The conjugated diene or conjugated diene/nitrile rubber is formed into an epoxy-terminated adduct by reaction with an excess of a polyepoxide. Any high nitrile rubber that is used is similarly converted into an epoxy-terminated adduct. A wide variety of polyepoxide compounds such as cycloaliphatic epoxides, epoxidized novolac resins, epoxidized bisphenol A or bisphenol F resins, butanediol polyglycidyl ether, neopentyl glycol polyglycidyl ether or flexibilizing epoxy resins can be used, but generally preferred on the basis of cost and availability are liquid or solid glycidyl ethers of a bisphenol such as bisphenol A or bisphenol F. Halogenated, particularly brominated, resins can be used to impart flame retardant properties if desired. For forming the adduct, liquid epoxy resins (such as DER 331, available from The Dow Chemical Company) are especially preferred for ease of handling in making the adduct. Typically, the rubber and an excess of the polyepoxide are mixed together with a polymerization catalyst such as a substituted urea or phosphine catalyst, and heated to a temperature of about 100-250° C. in order to form the adduct. Preferred catalysts include phenyl dimethyl urea and triphenyl phosphine. Preferably, enough of the polyepoxide compound is used that the resulting product is a mixture of the adduct and free polyepoxide compound.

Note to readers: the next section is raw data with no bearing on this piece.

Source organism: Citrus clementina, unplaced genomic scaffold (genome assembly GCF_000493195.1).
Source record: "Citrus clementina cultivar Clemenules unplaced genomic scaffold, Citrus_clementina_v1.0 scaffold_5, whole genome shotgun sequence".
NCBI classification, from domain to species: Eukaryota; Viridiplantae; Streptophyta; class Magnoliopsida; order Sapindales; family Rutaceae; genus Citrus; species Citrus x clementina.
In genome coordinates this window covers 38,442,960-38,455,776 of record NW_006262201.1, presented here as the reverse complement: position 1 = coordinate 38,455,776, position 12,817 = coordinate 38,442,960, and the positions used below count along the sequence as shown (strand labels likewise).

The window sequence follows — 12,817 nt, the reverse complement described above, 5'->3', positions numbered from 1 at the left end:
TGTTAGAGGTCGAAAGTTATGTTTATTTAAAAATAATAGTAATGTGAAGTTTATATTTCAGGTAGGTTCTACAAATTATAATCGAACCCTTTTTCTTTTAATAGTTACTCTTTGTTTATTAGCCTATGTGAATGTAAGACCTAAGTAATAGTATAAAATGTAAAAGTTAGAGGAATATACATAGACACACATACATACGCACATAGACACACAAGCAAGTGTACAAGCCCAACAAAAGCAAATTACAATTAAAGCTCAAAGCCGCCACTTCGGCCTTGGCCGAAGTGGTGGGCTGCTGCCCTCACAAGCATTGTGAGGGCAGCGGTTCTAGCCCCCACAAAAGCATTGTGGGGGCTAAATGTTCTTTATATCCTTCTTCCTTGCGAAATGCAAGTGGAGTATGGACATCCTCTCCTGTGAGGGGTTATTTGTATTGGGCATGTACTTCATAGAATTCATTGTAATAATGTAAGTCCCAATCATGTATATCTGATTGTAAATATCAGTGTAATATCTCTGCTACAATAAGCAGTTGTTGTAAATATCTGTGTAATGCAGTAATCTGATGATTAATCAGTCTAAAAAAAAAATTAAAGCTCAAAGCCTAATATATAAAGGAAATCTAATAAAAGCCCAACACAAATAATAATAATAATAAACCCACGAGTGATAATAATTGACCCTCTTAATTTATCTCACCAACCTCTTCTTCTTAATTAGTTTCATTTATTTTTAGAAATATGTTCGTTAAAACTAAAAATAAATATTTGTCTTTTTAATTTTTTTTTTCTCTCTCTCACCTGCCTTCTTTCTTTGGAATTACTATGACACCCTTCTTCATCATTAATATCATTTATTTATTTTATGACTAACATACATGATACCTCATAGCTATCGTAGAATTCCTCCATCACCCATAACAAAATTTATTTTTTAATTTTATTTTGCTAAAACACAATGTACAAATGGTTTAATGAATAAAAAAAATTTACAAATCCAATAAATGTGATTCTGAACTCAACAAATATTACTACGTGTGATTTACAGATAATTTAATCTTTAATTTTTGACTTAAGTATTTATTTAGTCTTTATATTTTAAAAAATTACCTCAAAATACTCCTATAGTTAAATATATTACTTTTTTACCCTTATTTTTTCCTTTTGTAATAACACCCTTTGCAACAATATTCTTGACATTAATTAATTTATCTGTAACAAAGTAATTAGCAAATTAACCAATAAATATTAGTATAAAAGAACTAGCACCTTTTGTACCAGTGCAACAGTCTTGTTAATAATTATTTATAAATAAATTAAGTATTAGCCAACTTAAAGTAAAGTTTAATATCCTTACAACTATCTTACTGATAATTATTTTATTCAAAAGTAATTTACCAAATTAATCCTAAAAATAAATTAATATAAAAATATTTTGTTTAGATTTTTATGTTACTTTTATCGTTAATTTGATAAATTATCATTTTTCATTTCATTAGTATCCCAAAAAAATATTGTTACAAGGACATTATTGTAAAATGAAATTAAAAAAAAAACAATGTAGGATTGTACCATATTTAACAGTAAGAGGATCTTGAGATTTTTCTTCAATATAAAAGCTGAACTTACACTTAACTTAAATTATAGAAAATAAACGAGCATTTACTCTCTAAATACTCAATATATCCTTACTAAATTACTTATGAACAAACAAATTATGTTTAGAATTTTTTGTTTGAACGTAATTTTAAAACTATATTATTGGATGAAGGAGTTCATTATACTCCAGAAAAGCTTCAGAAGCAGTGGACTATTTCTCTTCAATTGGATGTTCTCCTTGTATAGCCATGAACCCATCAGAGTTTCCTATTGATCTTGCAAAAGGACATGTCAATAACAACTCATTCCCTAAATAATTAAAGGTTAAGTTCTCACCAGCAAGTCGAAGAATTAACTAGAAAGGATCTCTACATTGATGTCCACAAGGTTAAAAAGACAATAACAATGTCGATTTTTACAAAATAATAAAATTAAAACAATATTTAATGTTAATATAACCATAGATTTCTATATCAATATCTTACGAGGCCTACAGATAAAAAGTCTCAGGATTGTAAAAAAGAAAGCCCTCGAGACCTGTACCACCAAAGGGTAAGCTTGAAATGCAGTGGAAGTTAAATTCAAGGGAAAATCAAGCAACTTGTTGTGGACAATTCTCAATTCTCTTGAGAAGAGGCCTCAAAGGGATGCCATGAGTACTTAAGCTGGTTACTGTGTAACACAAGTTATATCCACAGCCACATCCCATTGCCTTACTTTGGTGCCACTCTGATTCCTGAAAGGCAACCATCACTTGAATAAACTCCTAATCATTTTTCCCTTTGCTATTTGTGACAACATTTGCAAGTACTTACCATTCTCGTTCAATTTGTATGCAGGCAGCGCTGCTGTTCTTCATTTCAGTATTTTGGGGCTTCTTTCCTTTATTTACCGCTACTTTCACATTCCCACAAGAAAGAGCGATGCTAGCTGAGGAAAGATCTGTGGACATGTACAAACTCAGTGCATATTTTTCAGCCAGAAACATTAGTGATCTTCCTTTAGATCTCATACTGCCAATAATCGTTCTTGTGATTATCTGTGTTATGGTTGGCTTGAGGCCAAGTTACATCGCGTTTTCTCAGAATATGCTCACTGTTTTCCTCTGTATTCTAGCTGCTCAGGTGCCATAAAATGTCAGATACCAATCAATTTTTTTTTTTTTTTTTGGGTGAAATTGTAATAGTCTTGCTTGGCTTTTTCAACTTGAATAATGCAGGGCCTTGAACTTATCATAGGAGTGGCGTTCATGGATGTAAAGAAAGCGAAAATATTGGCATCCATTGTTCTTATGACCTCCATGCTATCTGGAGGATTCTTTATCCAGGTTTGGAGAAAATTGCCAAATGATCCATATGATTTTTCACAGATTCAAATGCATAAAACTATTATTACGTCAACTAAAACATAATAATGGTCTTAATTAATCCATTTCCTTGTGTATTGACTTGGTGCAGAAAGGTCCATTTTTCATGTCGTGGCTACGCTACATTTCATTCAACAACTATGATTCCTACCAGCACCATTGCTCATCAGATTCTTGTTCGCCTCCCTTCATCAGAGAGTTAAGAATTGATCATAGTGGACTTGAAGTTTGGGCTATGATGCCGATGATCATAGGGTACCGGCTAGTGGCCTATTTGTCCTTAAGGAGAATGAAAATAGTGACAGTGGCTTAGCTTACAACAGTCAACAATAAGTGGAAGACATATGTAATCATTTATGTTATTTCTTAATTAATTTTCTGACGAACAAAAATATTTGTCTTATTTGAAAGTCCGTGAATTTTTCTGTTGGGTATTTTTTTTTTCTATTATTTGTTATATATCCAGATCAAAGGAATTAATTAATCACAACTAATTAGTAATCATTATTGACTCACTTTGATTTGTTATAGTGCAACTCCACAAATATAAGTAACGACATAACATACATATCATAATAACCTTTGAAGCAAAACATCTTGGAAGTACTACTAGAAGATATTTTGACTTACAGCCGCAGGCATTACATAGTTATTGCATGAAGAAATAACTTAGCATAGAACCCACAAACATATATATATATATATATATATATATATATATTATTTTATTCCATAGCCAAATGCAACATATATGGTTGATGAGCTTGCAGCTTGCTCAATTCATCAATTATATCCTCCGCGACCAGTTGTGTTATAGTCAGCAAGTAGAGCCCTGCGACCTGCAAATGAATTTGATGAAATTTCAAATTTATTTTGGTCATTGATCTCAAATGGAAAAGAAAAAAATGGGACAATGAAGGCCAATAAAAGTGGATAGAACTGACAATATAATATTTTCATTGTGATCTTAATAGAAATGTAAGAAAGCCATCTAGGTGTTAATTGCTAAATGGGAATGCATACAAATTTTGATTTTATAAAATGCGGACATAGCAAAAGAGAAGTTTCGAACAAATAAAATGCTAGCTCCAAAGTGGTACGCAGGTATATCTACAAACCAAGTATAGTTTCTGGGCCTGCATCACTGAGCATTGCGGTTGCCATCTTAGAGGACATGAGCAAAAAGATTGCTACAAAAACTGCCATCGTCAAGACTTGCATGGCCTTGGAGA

If the adduct is not a solid at room temperature (about 28° F.), it is suitably blended with a normally solid (at room temperature) epoxy resin. An example of such a solid epoxy resin is a polyglycidyl ether of bisphenol A or bisphenol F having an epoxy equivalent weight of about 300 to about 1000. Enough of the solid epoxy resin is blended with the adduct so the resulting mixture is solid at room temperature.

Alternatively, blends of two or more polyepoxide compounds can be reacted with the rubber so as to directly form a solid adduct.

The thermosetting adhesive also contains a curing agent. A large number of curing agents are useful, particularly those that require elevated temperatures (i.e., above about 50° C.) to cure. Advantageously, Lewis acids, substituted imidazoles or amine salts can be used as curing agents. Blocked amine curing agents such as those made by the reaction of approximately equimolar amounts of an anhydride and a polyamine are also useful. Such blocked amine curing agents are described in U.S. Pat. No. 4,766,183, the relevant portions of which are incorporated by reference. An especially useful curing agent is dicyandiamide. The curing agent is used in amounts sufficient to provide a complete cure, such as about 0.25 to about 10, preferably about 2 to about 5 percent of the weight of the thermosetting adhesive.